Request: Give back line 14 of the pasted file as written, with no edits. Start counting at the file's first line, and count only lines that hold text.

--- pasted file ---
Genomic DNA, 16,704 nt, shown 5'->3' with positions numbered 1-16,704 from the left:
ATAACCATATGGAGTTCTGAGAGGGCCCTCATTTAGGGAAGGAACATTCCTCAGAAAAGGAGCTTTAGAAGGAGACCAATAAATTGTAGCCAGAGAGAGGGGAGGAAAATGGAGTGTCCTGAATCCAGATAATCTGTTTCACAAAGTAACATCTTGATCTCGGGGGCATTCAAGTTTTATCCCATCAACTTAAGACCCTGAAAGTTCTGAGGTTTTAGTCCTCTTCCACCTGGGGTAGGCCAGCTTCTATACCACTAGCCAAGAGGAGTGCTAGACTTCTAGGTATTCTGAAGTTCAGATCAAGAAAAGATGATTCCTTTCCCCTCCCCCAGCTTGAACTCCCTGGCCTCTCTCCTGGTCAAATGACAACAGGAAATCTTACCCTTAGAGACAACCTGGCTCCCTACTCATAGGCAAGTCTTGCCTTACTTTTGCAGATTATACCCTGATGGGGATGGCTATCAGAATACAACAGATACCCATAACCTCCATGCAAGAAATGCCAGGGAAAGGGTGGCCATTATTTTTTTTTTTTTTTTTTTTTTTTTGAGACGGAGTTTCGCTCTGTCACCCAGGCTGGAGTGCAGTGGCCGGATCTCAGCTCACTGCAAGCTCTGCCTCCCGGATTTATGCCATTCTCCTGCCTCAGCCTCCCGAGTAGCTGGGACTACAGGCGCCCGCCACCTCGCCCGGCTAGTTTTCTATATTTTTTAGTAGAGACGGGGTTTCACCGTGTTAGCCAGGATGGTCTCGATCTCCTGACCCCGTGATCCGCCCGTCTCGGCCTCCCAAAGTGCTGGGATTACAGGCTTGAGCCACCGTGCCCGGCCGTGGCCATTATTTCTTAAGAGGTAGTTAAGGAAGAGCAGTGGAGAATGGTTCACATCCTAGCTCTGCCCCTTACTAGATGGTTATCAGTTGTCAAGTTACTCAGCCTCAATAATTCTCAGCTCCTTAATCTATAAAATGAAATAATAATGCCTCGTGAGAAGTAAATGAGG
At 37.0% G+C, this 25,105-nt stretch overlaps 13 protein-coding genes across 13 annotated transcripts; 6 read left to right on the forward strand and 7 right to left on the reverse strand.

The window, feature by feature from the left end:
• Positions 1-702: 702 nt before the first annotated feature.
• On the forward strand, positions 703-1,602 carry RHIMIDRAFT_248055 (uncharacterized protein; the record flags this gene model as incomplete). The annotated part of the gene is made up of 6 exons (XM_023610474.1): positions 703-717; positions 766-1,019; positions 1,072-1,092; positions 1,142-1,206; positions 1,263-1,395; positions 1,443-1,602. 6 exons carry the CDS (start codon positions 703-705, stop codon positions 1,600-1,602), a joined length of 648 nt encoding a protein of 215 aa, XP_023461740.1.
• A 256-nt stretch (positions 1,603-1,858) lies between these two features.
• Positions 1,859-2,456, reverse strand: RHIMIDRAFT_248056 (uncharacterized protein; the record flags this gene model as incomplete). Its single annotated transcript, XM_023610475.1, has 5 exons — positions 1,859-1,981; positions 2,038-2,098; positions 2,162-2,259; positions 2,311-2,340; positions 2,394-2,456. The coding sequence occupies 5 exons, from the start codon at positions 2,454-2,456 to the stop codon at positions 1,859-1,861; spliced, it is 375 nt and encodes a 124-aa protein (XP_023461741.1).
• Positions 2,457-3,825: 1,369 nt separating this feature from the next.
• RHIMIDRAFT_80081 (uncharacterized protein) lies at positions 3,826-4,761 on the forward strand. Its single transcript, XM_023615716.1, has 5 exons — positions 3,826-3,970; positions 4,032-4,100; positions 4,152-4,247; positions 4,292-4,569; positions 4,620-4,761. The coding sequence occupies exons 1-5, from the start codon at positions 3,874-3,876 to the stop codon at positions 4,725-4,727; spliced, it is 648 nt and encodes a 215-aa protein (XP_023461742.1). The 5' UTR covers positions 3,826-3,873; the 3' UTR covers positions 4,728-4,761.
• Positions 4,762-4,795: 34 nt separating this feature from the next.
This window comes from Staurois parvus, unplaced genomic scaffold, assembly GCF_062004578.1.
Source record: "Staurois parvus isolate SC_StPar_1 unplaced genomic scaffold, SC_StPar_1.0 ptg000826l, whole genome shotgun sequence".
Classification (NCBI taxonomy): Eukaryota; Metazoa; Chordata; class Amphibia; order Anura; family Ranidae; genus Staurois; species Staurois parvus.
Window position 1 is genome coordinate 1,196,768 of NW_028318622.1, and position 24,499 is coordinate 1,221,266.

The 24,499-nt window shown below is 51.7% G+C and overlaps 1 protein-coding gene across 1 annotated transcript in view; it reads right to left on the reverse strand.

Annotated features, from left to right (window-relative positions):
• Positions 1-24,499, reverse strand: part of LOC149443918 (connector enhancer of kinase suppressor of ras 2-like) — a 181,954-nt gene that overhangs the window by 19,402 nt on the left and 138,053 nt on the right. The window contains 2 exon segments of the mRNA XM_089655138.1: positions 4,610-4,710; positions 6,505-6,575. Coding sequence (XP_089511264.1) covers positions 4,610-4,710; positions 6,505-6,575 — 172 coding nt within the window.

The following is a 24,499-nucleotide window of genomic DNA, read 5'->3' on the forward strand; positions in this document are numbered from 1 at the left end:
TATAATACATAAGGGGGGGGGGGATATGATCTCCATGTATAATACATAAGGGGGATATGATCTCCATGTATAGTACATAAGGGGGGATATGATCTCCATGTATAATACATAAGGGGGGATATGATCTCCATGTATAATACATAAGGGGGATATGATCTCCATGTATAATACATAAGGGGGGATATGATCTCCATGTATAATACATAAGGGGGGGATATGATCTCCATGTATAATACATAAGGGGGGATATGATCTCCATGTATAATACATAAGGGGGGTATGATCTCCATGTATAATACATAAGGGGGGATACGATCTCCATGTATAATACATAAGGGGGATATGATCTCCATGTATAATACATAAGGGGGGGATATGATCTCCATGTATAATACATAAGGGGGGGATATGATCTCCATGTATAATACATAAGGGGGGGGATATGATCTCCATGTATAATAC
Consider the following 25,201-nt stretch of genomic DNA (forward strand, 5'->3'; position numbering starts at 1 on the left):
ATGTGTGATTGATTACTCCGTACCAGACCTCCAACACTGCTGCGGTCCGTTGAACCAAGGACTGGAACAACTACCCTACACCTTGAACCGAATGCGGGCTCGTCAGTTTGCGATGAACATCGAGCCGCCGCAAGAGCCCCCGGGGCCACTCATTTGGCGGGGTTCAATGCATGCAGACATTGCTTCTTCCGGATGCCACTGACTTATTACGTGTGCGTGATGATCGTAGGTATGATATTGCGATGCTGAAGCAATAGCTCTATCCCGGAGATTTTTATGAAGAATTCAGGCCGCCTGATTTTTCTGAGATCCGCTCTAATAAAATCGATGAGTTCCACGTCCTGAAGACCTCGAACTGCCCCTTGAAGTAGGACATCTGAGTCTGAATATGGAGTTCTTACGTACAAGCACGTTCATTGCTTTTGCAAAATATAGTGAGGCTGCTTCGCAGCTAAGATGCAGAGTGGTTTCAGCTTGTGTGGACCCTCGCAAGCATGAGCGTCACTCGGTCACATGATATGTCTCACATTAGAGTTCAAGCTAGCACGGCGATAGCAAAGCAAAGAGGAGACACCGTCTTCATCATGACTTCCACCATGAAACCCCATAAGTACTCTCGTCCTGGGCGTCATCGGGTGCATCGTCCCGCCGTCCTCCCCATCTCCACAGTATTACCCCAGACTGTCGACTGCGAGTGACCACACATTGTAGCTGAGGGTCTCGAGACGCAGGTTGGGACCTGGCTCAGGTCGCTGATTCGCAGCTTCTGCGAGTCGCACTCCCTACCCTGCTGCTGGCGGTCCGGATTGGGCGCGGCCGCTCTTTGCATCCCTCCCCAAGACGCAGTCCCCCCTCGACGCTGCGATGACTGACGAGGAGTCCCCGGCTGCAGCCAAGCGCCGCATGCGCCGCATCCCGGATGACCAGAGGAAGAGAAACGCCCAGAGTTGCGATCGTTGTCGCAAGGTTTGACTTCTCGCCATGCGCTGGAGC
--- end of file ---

Classification (NCBI taxonomy): Eukaryota; Metazoa; Chordata; class Amphibia; order Anura; family Ranidae; genus Staurois; species Staurois parvus.